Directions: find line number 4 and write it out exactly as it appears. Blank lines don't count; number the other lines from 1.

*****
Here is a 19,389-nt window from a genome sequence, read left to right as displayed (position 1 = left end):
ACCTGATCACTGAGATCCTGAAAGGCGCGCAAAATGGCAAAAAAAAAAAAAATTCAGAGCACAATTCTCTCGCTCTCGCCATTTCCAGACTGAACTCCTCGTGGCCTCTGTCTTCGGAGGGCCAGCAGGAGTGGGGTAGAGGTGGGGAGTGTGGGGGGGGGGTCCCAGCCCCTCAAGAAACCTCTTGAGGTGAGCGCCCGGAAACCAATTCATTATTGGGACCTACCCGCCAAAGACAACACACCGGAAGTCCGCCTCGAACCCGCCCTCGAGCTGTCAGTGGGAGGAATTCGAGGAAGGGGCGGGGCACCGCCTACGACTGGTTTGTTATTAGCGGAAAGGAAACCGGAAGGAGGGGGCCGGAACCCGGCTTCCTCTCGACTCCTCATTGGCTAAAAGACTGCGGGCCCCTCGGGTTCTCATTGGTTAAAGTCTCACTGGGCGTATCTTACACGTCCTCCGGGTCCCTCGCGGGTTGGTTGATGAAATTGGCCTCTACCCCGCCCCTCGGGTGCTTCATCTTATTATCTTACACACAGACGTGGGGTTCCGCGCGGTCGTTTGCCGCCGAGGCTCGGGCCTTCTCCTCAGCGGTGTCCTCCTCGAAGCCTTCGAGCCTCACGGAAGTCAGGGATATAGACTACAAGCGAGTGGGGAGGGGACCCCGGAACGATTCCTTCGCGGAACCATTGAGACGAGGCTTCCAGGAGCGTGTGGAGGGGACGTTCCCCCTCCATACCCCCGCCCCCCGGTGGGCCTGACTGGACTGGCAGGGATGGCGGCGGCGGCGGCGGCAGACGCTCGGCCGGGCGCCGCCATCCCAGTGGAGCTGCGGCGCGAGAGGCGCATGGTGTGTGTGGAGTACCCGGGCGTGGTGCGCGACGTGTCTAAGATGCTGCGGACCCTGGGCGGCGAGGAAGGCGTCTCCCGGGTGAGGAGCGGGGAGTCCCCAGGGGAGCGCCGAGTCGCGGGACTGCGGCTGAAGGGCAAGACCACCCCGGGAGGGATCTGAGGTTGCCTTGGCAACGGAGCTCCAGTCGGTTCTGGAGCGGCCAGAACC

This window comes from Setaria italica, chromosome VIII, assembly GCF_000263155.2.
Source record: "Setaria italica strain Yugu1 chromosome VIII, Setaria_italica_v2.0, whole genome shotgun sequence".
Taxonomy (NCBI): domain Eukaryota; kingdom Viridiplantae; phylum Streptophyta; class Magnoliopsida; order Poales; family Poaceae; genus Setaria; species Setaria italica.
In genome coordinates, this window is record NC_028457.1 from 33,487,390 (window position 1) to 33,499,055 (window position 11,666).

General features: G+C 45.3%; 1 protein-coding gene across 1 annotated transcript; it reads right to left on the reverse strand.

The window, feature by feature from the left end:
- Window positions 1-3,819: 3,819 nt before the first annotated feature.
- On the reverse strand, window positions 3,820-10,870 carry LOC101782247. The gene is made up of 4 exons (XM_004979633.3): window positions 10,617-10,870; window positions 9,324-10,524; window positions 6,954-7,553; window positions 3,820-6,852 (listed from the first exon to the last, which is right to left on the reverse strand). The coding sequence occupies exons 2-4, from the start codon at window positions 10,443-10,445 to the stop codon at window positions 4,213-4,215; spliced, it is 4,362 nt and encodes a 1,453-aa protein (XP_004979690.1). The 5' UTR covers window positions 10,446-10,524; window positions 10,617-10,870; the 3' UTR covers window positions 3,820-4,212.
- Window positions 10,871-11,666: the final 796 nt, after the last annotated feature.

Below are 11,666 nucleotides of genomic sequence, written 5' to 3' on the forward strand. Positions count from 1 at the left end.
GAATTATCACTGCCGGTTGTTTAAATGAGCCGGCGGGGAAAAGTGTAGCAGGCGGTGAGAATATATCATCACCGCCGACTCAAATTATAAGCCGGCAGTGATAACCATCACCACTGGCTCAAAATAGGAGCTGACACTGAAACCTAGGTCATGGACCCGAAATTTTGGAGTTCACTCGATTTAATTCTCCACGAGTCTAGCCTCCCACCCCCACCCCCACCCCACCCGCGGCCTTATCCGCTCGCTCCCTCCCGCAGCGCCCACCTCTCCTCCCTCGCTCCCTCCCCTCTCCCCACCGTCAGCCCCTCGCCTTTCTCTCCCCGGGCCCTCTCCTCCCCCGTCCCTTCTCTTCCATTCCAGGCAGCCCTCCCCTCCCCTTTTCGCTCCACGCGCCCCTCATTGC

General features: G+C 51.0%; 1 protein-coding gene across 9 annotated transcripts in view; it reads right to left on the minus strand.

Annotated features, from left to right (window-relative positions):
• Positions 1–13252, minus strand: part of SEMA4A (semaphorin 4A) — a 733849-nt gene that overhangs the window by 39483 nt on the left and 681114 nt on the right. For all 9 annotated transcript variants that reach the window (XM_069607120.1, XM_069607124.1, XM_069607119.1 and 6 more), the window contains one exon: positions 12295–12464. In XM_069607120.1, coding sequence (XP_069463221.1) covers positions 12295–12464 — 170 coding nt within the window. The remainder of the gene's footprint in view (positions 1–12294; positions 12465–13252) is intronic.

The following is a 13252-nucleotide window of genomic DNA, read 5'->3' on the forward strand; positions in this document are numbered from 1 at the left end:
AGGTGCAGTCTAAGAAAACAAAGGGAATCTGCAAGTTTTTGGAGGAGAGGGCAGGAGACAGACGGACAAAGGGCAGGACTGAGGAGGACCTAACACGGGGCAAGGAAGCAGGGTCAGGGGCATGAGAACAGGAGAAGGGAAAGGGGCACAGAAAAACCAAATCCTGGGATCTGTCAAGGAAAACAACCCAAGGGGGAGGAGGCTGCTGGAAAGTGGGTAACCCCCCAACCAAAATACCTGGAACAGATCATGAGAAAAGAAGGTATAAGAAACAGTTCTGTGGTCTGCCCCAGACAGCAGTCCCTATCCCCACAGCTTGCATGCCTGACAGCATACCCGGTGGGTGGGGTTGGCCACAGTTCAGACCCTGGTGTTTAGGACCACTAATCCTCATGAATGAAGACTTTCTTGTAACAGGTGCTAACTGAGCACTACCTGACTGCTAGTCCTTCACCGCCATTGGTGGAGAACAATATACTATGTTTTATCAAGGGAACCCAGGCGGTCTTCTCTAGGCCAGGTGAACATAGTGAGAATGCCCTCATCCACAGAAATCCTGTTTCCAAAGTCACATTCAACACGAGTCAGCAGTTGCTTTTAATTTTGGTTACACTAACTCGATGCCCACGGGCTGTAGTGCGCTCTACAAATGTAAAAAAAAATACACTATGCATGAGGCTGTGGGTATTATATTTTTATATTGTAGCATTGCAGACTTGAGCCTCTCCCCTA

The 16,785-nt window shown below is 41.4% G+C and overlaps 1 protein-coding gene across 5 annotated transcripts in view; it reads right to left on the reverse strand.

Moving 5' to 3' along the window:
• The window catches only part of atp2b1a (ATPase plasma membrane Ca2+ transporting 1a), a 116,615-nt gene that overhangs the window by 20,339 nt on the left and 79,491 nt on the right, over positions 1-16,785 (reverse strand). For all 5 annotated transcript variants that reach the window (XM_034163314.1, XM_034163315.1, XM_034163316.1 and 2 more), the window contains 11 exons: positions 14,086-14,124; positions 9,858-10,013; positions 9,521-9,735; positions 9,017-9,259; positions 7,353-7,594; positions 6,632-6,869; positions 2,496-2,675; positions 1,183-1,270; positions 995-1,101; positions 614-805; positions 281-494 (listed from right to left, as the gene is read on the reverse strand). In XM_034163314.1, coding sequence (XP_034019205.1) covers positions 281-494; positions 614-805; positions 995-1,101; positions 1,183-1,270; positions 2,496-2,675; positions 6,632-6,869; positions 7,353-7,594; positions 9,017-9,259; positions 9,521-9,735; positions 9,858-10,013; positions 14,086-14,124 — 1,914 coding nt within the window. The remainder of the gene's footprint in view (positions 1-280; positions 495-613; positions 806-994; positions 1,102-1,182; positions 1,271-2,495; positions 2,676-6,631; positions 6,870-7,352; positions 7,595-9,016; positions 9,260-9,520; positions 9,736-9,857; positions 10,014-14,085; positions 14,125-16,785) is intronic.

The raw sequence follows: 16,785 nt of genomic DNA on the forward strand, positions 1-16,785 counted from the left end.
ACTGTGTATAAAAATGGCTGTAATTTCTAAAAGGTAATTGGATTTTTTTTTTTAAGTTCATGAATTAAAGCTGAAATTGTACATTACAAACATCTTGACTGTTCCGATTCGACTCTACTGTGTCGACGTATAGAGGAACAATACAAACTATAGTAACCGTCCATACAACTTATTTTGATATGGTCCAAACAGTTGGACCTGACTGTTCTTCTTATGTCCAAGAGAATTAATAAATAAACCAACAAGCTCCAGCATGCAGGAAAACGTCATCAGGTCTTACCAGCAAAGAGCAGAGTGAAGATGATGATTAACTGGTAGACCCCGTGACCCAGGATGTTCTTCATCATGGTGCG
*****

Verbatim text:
Source record: "Setaria italica strain Yugu1 chromosome VIII, Setaria_italica_v2.0, whole genome shotgun sequence".